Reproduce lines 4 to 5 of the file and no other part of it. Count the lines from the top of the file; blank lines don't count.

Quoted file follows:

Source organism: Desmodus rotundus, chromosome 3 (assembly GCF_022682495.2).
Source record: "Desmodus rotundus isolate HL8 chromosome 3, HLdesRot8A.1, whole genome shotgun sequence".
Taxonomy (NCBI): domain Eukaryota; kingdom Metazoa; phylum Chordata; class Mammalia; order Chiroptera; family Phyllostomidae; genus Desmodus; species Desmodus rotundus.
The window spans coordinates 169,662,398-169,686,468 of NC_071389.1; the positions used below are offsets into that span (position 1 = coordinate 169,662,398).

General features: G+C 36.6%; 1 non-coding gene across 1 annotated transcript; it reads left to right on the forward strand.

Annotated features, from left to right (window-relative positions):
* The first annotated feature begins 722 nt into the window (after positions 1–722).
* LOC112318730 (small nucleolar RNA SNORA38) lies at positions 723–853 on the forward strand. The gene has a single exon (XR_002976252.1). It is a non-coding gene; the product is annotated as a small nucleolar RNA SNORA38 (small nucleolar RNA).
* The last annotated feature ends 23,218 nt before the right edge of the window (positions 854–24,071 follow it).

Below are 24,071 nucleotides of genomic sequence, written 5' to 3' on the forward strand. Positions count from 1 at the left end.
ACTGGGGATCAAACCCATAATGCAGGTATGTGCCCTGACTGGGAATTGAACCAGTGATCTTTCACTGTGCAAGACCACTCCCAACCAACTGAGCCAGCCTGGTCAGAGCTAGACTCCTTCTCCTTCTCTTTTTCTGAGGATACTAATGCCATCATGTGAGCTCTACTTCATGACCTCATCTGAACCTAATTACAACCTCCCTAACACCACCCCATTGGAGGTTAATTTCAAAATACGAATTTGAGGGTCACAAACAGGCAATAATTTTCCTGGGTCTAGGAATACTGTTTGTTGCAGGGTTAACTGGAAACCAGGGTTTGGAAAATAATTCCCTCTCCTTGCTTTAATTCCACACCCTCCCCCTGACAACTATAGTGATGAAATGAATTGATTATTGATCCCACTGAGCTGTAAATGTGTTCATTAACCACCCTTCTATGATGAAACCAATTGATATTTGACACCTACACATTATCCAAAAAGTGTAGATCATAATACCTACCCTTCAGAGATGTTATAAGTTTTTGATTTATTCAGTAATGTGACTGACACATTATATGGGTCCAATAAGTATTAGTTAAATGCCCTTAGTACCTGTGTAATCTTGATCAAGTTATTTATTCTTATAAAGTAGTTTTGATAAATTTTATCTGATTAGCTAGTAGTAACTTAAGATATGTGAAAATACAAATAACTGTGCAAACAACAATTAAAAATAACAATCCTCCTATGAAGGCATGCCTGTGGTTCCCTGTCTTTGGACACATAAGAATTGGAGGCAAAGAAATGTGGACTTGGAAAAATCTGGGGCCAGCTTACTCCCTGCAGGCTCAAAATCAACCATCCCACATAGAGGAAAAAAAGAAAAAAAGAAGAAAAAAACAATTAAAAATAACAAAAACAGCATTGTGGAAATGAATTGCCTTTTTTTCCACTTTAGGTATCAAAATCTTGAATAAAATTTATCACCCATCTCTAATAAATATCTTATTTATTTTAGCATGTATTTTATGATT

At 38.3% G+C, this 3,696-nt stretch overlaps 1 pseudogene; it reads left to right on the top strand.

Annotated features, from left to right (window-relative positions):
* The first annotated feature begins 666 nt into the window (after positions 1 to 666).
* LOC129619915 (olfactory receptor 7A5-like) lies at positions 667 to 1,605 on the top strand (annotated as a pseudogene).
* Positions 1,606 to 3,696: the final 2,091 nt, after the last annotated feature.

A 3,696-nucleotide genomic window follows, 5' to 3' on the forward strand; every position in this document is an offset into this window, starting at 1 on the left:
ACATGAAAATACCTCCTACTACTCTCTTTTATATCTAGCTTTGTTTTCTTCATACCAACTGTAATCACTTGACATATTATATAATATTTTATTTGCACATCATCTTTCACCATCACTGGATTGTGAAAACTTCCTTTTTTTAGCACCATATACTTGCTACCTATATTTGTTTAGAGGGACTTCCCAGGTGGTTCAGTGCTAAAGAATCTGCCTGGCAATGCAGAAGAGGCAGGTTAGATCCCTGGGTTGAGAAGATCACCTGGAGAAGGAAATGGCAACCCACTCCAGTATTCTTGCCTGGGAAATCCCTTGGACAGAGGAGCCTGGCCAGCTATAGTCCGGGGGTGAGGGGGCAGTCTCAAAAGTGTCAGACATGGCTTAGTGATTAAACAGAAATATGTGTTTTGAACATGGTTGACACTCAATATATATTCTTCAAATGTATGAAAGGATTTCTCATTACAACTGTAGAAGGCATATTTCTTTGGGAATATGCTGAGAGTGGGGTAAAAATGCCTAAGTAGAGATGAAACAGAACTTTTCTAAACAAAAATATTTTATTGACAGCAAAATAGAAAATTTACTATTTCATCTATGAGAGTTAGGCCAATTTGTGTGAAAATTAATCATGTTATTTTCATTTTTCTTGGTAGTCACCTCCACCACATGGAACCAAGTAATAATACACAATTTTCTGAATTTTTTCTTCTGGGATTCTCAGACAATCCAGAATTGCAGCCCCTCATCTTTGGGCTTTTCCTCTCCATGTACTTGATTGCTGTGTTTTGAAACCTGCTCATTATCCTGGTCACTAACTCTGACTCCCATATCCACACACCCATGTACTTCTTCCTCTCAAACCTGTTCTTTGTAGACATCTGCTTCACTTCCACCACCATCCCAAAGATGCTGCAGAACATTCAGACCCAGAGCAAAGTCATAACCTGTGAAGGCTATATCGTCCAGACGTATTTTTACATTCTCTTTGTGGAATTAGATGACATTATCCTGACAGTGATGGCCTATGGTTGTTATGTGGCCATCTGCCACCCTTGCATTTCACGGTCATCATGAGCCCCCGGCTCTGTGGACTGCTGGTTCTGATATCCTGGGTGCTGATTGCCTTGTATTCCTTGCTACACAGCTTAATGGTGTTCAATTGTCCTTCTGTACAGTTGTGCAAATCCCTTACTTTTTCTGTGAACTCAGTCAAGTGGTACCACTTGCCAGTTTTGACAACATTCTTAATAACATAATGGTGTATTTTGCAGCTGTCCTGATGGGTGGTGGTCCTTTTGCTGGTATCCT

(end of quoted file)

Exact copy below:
The window spans coordinates 169,662,398-169,686,468 of NC_071389.1; the positions used below are offsets into that span (position 1 = coordinate 169,662,398).

General features: G+C 36.6%; 1 non-coding gene across 1 annotated transcript; it reads left to right on the forward strand.